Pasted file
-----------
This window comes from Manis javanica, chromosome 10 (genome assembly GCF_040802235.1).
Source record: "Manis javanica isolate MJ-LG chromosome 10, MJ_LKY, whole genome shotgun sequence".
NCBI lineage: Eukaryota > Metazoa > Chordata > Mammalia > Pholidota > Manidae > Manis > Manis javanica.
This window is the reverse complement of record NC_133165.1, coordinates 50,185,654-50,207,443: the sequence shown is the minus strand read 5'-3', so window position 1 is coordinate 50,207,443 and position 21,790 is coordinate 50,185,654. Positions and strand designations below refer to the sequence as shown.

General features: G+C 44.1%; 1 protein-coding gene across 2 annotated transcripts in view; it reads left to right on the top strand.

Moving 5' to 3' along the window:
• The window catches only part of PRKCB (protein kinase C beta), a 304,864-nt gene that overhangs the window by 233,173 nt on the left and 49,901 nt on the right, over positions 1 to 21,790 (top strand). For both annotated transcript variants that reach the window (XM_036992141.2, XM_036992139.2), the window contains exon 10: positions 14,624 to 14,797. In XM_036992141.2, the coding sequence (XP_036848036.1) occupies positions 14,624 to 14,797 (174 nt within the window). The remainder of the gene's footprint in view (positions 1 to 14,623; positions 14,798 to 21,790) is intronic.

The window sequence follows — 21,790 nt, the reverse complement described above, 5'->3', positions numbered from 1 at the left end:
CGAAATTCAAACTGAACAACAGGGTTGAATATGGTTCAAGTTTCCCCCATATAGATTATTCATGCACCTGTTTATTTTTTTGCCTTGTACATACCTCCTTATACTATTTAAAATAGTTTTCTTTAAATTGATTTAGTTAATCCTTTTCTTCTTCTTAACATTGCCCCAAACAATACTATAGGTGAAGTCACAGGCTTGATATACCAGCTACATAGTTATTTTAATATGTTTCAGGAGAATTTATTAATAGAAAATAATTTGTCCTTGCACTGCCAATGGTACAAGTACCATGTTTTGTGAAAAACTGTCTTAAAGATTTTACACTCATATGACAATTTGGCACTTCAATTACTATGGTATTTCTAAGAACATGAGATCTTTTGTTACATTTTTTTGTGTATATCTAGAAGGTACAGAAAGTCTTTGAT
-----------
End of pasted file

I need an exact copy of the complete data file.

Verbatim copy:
This window comes from Manis javanica, chromosome 10 (genome assembly GCF_040802235.1).
Source record: "Manis javanica isolate MJ-LG chromosome 10, MJ_LKY, whole genome shotgun sequence".
NCBI lineage: Eukaryota > Metazoa > Chordata > Mammalia > Pholidota > Manidae > Manis > Manis javanica.
This window is the reverse complement of record NC_133165.1, coordinates 50,185,654-50,207,443: the sequence shown is the minus strand read 5'-3', so window position 1 is coordinate 50,207,443 and position 21,790 is coordinate 50,185,654. Positions and strand designations below refer to the sequence as shown.

General features: G+C 44.1%; 1 protein-coding gene across 2 annotated transcripts in view; it reads left to right on the top strand.

Moving 5' to 3' along the window:
• The window catches only part of PRKCB (protein kinase C beta), a 304,864-nt gene that overhangs the window by 233,173 nt on the left and 49,901 nt on the right, over positions 1 to 21,790 (top strand). For both annotated transcript variants that reach the window (XM_036992141.2, XM_036992139.2), the window contains exon 10: positions 14,624 to 14,797. In XM_036992141.2, the coding sequence (XP_036848036.1) occupies positions 14,624 to 14,797 (174 nt within the window). The remainder of the gene's footprint in view (positions 1 to 14,623; positions 14,798 to 21,790) is intronic.

The window sequence follows — 21,790 nt, the reverse complement described above, 5'->3', positions numbered from 1 at the left end:
CGAAATTCAAACTGAACAACAGGGTTGAATATGGTTCAAGTTTCCCCCATATAGATTATTCATGCACCTGTTTATTTTTTTGCCTTGTACATACCTCCTTATACTATTTAAAATAGTTTTCTTTAAATTGATTTAGTTAATCCTTTTCTTCTTCTTAACATTGCCCCAAACAATACTATAGGTGAAGTCACAGGCTTGATATACCAGCTACATAGTTATTTTAATATGTTTCAGGAGAATTTATTAATAGAAAATAATTTGTCCTTGCACTGCCAATGGTACAAGTACCATGTTTTGTGAAAAACTGTCTTAAAGATTTTACACTCATATGACAATTTGGCACTTCAATTACTATGGTATTTCTAAGAACATGAGATCTTTTGTTACATTTTTTTGTGTATATCTAGAAGGTACAGAAAGTCTTTGAT